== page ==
Between 2010 and 2022, more than 110,000 probable instances of the tick-borne disease known as alpha-gal were discovered.

The Centers for Disease Control and Prevention (CDC) released two new findings on Thursday that revealed an increase in the number of cases of alpha-gal syndrome, with an estimated 450,000 Americans suffering from the ailment.

People who have the tick-borne illness known as alpha-gal syndrome may experience allergic reactions after eating red meat, which includes meat from cows, deer, pigs, and goats. The allergy may pose a serious threat to life.

According to Dr. Ann Carpenter, epidemiologist and the lead author of one of the publications, the alpha-gal syndrome is a significant growing public health problem with potentially serious health effects that may last a lifetime for some patients.

Clinicians must be knowledgeable about AGS to effectively assess, diagnose, and manage their patients. They must also instruct them on tick-bite prevention to prevent patients from having this allergic illness.

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Although persons with the allergy have detailed their experiences and said they were unaware that it may be related to food, health officials have stated that they are not aware of any proven deaths due to alpha-gal at this time.

Because it occurred hours after eating, one patient, Bernadine Heller-Greenman, claimed, “I never connected it with any food.”

Here, we examine the definition of alpha-gal syndrome and how tick bites and particular foods might cause it.

Alpha-gal syndrome (AGS) – what is it?

The CDC classifies AGS as a potentially fatal allergy illness that is hazardous. AGS is also known by the labels alpha-gal allergy, red meat allergy, and tick-bite allergy.

Alpha-gal enters the saliva of ticks that feed on mammals, usually the lone star tick, and can then be transmitted to humans through a tick bite.

When the body becomes infected with alpha-gal, it perceives it as an outside invader and produces antibodies that cause the immune system to develop an allergy to it. An infected person may get severe illness after ingesting something that contains alpha-gal.

What signs or symptoms indicate AGS?

Reports state that symptoms frequently appear two to six hours after consuming meat, or dairy products, or coming into contact with products that may contain alpha-gal.

Depending on the individual, AGS reactions can range from mild to severe or even life-threatening.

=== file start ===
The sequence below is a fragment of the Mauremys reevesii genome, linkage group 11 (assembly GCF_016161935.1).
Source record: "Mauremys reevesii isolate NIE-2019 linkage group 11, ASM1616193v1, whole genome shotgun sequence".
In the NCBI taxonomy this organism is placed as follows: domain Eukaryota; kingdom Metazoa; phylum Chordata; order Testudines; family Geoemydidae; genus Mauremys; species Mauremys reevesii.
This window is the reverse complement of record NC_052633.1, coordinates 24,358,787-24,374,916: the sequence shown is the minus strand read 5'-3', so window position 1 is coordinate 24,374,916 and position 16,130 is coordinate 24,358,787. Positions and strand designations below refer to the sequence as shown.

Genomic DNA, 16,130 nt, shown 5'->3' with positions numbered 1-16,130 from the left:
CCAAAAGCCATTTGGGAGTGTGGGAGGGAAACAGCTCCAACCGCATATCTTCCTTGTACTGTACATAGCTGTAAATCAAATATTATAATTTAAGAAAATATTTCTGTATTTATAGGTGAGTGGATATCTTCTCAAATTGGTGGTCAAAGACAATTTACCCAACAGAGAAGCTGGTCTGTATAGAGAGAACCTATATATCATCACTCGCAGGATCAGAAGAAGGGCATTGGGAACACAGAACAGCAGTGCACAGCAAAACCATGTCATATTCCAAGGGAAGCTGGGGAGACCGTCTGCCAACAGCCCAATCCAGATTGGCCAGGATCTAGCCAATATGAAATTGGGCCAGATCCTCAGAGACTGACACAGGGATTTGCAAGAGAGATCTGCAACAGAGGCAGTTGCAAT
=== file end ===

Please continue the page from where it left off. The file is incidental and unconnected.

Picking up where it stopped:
The CDC lists a few possible reactions, such as:

• Hives or a rash that itches

• Vomiting or nauseous

• Acid reflux or indigestion

• Constipation

• Coughing, breathing problems, or shortness of breath

  • Reduced blood pressure

• Lip, tongue, throat, or eyelid swelling

• Feeling weak or dizzy

• Profound abdominal pain

Can a tick bite cause AGS?

The CDC has stated that you can develop AGS via tick bites, and while there is evidence linking the syndrome to lone star tick bites in the US, other types of ticks have not been completely ruled out.

Other tick species have been linked to the emergence of AGS in other nations, according to the CDC. The cause of this ailment, ticks, and the reasons why some people acquire AGS require further study.

What measures can I take to stop AGS?

The first thing you should do is avoid getting bitten by ticks because this lowers your risk of having AGS.

When you walk outside, the CDC suggests that you should:

• Steer clear of areas with grass, bushes, or trees where ticks may be present.

• Stick to the paths’ middle.

• Apply tick insect repellent to clothing and equipment.

Upon entering a building, you should:

• Look for ticks on your clothing.

• Check your equipment and pets for ticks.

• Take a shower and thoroughly check for ticks.

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When I have AGS, what should I do?

According to the CDC, AGS should be treated by an allergist or other healthcare professional. You will need to work with your doctor to determine which goods you should avoid since many products contain alpha-gal.

What meal contains alpha-gal?

Meat from mammals, including beef, pork, lamb, venison, and rabbit, contains alpha-gal. The organ meat of mammals, such as the liver, lung, heart, kidneys, intestines (tripe), sweetbreads, scrapple, & Rocky Mountain or prairie oysters typically contain large amounts of alpha-gal. Alpha-gal content in different meats may vary.

It is also frequently found in milk and milk-based products.

Eggs, fish, shrimp, and other seafood as well as fruits and vegetables and poultry such as chicken, turkey, duck, or quail do not contain alpha-gal.